Peyton Manning getting used to new faces in Broncos’ training camp
Though his physical condition is no longer a big question mark for Peyton Manning, when he looks around at training camp, he must feel like he’s starting over again.
Manning lined up for his first snaps Thursday behind an offensive line that has been shuffled, in front of a running back who took only about 25 percent of the snaps last year and looking down the line at some pass catchers, who 12 months ago, were either bit players or playing somewhere else.
The quarterback who thrived on the familiarity of playing with the same receivers — Reggie Wayne and Marvin Harrison — same tight end — Dallas Clark — and same running backs — either Edgerrin James or Joseph Addai — year after year in Indianapolis, is now having to adjust to a revamped offensive roster to start his third year in Denver.
Bottom line: ”Just because you did certain things last year means nothing as far as this upcoming season,” Manning said. ”I’ve always felt the NFL does not owe you anything.”
But even by an NFL roster’s constantly shuffling standards, the Broncos did some major reorganizing around their franchise quarterback — the 43-8 loss to Seattle in the Super Bowl exposing too many problems for the AFC champions to stand pat.
The line will be different with the return of Ryan Clady at left tackle and the shifting of Orlando Franklin, who had a poor Super Bowl, from right tackle to left guard. Montee Ball will replace Knowshon Moreno at running back.
Meanwhile, Emmanuel Sanders replaces Eric Decker at receiver. And just to accentuate the feel Thursday, former No. 5 receiver Andre Caldwell was getting reps in place of Demaryius Thomas, who was excused to attend his grandmother’s funeral.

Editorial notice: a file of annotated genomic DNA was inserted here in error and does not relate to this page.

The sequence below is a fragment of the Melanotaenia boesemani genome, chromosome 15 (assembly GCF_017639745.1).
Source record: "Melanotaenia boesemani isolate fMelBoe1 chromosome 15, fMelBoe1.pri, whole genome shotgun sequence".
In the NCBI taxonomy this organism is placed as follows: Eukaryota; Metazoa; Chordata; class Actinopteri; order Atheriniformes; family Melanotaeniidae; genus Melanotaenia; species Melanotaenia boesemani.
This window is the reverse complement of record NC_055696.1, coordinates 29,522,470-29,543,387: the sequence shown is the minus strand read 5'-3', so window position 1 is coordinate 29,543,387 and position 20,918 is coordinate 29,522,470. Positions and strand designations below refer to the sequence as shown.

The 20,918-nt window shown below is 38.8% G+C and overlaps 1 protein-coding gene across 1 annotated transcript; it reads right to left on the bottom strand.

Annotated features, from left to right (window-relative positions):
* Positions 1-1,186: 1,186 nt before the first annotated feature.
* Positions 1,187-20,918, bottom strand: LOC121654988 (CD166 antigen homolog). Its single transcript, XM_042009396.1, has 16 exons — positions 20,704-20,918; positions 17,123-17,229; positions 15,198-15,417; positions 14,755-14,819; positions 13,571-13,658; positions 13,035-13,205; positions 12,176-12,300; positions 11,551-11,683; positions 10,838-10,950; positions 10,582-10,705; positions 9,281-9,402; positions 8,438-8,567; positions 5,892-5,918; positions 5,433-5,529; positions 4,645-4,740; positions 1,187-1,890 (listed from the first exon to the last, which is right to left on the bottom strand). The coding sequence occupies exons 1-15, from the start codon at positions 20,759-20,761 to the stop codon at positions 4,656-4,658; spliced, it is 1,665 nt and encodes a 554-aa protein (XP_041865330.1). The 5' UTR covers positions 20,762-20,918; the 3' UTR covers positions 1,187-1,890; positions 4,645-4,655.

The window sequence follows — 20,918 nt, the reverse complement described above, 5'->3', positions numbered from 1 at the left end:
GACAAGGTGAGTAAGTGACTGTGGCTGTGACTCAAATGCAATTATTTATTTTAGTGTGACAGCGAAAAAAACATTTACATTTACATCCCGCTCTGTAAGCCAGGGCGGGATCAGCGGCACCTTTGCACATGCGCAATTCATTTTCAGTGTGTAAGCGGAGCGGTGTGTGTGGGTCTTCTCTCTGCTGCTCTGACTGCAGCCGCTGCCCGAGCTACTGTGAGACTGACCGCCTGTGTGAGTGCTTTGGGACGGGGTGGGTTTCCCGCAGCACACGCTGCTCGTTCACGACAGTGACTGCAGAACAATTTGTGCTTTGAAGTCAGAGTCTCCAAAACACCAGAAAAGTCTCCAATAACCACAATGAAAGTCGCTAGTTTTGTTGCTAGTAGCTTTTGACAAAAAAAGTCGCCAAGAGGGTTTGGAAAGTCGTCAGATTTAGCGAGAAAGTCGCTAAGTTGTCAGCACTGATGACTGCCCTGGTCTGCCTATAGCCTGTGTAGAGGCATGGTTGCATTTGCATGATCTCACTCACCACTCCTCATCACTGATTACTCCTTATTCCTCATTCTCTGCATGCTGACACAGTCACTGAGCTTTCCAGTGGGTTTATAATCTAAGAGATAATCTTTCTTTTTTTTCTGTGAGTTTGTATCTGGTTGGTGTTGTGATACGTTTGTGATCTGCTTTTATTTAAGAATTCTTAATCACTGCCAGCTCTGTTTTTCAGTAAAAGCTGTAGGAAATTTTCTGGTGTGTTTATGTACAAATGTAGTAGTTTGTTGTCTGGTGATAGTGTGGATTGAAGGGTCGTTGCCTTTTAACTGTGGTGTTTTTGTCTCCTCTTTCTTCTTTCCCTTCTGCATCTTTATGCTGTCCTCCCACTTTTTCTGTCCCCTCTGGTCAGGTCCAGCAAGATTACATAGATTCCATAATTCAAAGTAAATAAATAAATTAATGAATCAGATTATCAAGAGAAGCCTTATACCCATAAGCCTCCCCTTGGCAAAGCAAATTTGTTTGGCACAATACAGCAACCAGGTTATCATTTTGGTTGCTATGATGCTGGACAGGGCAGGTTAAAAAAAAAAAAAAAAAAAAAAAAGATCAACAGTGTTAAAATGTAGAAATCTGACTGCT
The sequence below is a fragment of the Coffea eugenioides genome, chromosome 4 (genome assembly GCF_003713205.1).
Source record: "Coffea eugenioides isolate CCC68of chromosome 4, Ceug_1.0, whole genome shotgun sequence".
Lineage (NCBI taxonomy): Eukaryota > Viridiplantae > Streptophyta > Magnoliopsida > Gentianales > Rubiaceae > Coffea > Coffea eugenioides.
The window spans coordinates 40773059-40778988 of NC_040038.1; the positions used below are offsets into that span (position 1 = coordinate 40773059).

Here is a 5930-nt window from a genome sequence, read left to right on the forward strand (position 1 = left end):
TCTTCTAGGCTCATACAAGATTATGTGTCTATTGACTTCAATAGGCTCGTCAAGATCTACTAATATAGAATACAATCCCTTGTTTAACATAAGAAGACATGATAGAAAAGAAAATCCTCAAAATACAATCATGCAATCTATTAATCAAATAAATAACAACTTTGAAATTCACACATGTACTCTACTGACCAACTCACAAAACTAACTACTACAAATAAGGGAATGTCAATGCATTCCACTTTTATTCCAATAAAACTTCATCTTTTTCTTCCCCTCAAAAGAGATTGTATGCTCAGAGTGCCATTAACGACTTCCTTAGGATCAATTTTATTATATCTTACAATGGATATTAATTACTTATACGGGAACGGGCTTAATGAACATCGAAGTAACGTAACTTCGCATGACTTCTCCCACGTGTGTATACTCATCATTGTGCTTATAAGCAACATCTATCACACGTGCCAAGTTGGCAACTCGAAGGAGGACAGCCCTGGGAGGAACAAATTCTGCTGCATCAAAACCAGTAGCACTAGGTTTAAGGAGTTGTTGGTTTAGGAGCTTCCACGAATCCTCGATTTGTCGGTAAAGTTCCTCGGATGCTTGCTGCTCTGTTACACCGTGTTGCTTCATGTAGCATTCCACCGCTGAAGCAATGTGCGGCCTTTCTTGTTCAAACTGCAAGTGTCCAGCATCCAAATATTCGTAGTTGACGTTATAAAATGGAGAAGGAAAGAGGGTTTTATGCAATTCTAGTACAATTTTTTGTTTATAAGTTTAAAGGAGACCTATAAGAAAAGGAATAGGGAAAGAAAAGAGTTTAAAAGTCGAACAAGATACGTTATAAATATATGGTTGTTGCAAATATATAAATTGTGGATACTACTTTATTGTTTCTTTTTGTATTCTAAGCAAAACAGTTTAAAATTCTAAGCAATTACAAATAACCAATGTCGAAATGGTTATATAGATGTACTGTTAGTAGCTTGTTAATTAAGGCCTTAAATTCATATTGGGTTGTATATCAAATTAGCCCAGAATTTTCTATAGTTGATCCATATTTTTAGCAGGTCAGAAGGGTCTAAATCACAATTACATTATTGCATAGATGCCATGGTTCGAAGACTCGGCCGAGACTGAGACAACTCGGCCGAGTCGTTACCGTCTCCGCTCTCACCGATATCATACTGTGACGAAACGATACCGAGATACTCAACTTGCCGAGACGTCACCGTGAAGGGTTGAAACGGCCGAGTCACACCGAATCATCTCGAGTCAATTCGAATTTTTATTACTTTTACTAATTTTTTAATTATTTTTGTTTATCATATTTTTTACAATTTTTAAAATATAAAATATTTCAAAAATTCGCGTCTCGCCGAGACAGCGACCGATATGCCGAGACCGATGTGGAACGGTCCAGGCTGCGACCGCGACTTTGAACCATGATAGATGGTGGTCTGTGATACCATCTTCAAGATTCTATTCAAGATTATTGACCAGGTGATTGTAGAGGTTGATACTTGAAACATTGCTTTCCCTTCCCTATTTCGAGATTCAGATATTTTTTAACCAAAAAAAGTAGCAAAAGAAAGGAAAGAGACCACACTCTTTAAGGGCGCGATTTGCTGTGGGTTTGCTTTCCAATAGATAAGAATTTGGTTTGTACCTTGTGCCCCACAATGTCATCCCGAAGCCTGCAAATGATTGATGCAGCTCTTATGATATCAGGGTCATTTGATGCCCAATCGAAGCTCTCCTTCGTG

”We’re certainly looking for continuity and chemistry with the new players,” Manning said. ”Every year you have to establish that particular team’s identity. We’re in the process of doing that right now.”
John Elway, who put this roster together, said he hopes part of the new identity will take some of the focus off Manning, much the same way he became less of a focal point in his final years, which produced his two Super Bowl wins.
”I think that we’ve got to get to be where we’re a complete football team,” Elway said. ”We can’t rely on `18′ to win it because he can’t win it by himself.”
While Elway was talking more about his offseason revamp of the defense, he has also been making plenty of moves to shore up the parts around Manning, who set records for yards (5,477) and touchdowns (55) last season and also won his fifth Most Valuable Player Award.
Ball, last year’s second-round pick, is viewed as a long-term prospect at running back. The Broncos spent this year’s second-round pick on receiver Cody Latimer, in the hopes he’ll be catching passes from Manning and his successor for years to come.
In practice Thursday, Manning looked often toward tight end Julius Thomas, the 6-foot-5, 250-pound pass catcher with whom the Broncos are hoping to sign a long-term contract extension.
”An important part of the team this year,” Manning called him.
And a familiar one — something Manning almost certainly didn’t think he’d be searching for this hard come Year 3 with the Broncos.
”That’s probably the worst thing about football, is when you lose great players from the previous year, who are also great guys,” Manning said. ”We’ll certainly miss guys like Eric and Knowshon – guys you’ve played in a lot of big games with, guys you put a lot of sweat and work in with in this facility and this weight room.
”But it’s an opportunity for other guys to step up.”